I briefly met Christopher for the first time in February 2019, before properly meeting in November last year. We met in Paris where Christopher was passing through on one of his regular train trips from Germany to London, where we had arranged our first read through for a concert in December. The concert was my first ever concerto that I played with an orchestra, and I was definitely very nervous, but Christopher was instantly so reassuring and supportive, and he truly made the experience so unforgettable.

In the short time that I knew Christopher, his musical ability was of course clear, but what stood out to me the most was how kind he was. I remember him offering to let me stay with his family if I was ever visiting New York from Canada (where I was going to study after Paris), changing all of his travel plans and flying back from Norway to make sure that we could have an extra rehearsal together, and always promising to do everything he could to help if I ever wanted something. He was, of course, exceptionally talented, and it was in that context that I knew him, but his generosity, selflessness and unwavering happiness will be what I will always remember him by.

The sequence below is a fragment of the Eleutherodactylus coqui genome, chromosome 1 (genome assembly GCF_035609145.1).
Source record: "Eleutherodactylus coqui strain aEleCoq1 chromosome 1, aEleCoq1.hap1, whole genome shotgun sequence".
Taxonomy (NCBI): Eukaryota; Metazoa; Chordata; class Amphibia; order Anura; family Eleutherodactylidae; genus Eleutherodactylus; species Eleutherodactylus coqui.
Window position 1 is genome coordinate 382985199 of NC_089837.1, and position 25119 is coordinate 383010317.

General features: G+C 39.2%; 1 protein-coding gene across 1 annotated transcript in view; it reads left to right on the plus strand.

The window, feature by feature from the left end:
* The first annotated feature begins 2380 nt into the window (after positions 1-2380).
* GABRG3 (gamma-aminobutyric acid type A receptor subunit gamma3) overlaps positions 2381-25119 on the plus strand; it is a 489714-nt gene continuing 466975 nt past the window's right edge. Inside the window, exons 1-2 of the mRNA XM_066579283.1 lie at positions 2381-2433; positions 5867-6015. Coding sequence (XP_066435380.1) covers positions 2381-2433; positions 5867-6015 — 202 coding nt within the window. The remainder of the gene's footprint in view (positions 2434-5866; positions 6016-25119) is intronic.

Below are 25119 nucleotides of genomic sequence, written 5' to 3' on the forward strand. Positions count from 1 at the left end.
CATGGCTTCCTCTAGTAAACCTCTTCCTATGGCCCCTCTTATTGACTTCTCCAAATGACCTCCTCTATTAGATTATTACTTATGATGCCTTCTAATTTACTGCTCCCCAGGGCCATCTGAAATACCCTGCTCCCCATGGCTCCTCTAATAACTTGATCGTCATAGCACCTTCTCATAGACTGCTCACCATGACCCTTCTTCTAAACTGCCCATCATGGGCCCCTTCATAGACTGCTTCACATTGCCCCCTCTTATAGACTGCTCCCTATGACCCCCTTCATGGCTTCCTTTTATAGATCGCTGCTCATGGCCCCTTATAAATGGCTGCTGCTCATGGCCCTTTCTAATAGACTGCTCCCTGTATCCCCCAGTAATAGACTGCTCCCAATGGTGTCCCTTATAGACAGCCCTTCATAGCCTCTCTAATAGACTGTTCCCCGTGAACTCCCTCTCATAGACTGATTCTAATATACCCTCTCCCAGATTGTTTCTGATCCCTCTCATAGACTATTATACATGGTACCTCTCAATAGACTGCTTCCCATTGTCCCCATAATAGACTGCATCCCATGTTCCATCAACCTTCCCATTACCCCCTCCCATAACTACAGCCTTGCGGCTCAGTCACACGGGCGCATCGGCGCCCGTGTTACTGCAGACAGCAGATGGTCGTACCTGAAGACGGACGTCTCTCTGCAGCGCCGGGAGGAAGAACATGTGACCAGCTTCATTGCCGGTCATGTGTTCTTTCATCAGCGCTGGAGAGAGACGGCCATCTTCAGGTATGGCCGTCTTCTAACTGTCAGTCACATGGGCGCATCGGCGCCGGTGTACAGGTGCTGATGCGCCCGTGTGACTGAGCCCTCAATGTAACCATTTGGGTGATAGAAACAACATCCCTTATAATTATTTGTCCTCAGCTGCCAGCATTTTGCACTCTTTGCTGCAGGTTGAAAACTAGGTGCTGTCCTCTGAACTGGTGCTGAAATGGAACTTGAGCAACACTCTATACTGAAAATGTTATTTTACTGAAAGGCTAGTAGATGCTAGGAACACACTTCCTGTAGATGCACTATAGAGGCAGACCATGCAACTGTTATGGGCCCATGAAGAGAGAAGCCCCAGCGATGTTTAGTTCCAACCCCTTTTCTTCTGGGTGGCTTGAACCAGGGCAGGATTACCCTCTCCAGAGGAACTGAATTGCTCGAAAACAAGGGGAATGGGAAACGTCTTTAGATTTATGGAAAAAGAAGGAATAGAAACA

It may be a cliche to say that Christopher had a zest for life, or that he brought joy to the lives of others, but it is certainly rare to find someone who had these qualities in such abundance. Though I feel sadness for not having known Christopher longer, I am without doubt just extremely grateful that I knew him at all, and I know that the world will miss his effortless joy and kindness.

Rest in peace.